Now that the August alt-rock festival at East Hampton Airport has received a green light, the promoters and town officials will have to work overtime to assure that disruptions are kept to a minimum. Plenty of people have complained that the 18-band, two-day event, with a hoped-for 9,500 fans, will create traffic and noise. And some pilots and service providers say they are worried about the effect on airport operations. On the other hand, prospective concertgoers have joined the promoters and town officials in saying all will be fine.
The East Hampton Town Board’s decision to move the concert to the airport from the site in Amagansett for which it had initially been approved, was a step in the right direction. The second weekend of August is among the busiest, if not the single most crowded, part of the summer season. Were the festival, giant by East Hampton standards, in Amagansett, it would have caused maddening delays on Montauk Highway, resulted in unacceptable noise for neighbors, and generally upset the peace for thousands of residents and non-rocking visitors.
It is generally agreed that the festival should not have been so hastily approved for the Amagansett site in the first place. The town board majority was apparently swayed by the promoters’ promise that it would create jobs and their offer of $100,000 in charitable donations. Given the nearly $2 million in anticipated ticket sales, that sum is modest. By comparison, the half-hour-long polar bear plunge at Main Beach on Jan. 1 raised about $20,000 and didn’t disturb a soul save a few nonplused seagulls.
Opponents of the Amagansett site quickly rallied and hired a lawyer, who argued that under the town code a large for-profit gathering is not permitted on residential property. The new location is at the southern end of a disused runway, and, although adjacent to the main one, it is not, in the view of Federal Aviation Administration officials, a hazard to aircraft. Nevertheless, the event, with 22 hours of music, a roster of chefs, beer-makers and wineries, fashion boutiques, and rows of portable lavatories, is bound to affect aircraft coming and going, as well as the narrow, two-lane road leading to and from the site. (Just imagine what the sound effect on concertgoers will be when one of those Gulfstream IV jets powers up for takeoff.) We hope that all goes well, and that the disruptions are all but forgotten the morning after. But an important issue remains unresolved.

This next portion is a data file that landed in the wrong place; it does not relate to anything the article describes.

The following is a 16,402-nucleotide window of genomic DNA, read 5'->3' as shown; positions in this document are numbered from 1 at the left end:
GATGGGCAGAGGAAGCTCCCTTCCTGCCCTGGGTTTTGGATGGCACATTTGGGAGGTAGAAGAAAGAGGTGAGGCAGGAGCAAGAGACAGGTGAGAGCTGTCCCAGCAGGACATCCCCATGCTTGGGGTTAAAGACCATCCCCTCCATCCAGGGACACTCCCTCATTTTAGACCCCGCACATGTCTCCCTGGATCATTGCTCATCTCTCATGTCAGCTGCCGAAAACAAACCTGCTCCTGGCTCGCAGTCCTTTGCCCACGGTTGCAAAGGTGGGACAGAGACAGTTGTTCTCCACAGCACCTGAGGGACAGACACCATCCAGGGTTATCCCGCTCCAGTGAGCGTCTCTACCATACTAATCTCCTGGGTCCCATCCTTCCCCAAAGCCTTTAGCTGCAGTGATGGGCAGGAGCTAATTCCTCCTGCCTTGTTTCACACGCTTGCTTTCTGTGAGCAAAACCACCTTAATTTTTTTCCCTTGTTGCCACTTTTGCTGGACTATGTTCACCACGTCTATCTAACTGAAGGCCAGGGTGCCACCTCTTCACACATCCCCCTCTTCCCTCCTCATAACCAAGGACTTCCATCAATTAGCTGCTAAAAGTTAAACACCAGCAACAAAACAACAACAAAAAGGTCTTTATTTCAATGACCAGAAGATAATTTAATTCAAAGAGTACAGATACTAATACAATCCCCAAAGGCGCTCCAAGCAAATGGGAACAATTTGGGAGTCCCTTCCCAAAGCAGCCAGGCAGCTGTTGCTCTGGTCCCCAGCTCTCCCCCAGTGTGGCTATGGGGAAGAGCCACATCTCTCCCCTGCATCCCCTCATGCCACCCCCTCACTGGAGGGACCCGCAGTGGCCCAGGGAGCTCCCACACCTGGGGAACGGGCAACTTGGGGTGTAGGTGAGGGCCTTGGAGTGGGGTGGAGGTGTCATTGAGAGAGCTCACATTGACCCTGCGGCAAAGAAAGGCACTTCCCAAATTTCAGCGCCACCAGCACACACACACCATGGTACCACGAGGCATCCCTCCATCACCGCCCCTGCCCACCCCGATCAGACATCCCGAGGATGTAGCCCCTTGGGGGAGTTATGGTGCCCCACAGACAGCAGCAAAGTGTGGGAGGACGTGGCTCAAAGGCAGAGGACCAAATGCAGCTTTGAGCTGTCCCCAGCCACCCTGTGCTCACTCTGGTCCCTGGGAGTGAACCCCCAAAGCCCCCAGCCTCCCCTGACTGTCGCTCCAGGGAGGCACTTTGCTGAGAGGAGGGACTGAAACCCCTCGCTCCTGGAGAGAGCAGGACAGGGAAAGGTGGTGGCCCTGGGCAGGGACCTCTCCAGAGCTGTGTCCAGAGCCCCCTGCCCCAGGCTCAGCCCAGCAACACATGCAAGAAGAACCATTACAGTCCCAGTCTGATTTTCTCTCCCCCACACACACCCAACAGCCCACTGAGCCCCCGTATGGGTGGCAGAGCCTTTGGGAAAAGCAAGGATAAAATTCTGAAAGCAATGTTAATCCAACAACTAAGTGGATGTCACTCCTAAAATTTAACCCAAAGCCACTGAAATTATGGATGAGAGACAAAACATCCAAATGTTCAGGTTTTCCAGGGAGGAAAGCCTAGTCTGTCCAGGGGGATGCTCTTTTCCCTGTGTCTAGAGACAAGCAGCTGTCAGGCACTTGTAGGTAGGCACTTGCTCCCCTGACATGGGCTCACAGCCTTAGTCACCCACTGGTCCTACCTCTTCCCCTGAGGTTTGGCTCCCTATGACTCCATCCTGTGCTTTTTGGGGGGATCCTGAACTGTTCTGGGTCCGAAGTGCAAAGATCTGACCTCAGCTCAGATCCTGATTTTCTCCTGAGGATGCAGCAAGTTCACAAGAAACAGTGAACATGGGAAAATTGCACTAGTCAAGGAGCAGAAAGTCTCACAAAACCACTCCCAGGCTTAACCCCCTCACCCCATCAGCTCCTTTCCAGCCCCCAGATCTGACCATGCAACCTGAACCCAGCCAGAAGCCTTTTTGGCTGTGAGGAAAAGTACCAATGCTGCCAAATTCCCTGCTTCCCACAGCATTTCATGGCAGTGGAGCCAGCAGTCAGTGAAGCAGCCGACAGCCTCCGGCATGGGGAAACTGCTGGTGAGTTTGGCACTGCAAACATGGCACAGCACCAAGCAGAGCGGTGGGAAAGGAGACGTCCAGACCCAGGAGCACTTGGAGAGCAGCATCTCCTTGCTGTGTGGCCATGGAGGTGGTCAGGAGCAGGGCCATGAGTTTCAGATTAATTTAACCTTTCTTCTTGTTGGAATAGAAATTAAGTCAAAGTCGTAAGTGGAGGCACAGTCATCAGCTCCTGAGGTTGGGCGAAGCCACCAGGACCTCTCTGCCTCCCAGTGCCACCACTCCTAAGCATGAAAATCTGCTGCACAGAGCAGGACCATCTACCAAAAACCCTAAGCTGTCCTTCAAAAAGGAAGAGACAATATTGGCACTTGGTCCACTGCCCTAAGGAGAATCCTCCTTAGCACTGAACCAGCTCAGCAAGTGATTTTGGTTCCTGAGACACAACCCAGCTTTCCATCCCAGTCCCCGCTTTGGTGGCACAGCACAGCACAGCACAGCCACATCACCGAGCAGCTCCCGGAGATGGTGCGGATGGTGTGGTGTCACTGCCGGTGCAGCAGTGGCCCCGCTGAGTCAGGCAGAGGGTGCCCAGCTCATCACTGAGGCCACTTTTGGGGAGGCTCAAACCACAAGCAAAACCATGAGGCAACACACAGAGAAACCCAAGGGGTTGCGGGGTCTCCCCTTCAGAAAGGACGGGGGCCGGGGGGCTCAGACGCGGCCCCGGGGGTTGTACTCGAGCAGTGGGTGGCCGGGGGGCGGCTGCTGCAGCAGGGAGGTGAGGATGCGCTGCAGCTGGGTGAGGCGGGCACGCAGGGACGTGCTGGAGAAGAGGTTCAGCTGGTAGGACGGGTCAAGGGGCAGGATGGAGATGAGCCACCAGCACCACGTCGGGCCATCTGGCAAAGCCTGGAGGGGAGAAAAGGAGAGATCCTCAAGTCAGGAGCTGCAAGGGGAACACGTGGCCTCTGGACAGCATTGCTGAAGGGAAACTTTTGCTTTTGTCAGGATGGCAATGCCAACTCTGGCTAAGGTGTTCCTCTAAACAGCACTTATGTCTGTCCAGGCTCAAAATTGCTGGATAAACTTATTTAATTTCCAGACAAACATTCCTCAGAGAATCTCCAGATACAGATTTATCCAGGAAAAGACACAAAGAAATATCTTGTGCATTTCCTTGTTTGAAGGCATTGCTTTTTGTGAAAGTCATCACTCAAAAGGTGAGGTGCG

The South Fork is a summertime magnet for pop-up events. Those that are fund-raisers for nonprofit organizations are permitted under the code. Were this festival to have taken place at the Amagansett site, however, it may have set a precedent for big gatherings on residential property. It would be unfortunate if, as the concert moves to the airport, the underlying issue regarding commercialization of noncommcerial lots was not more widely understood and ultimately resolved.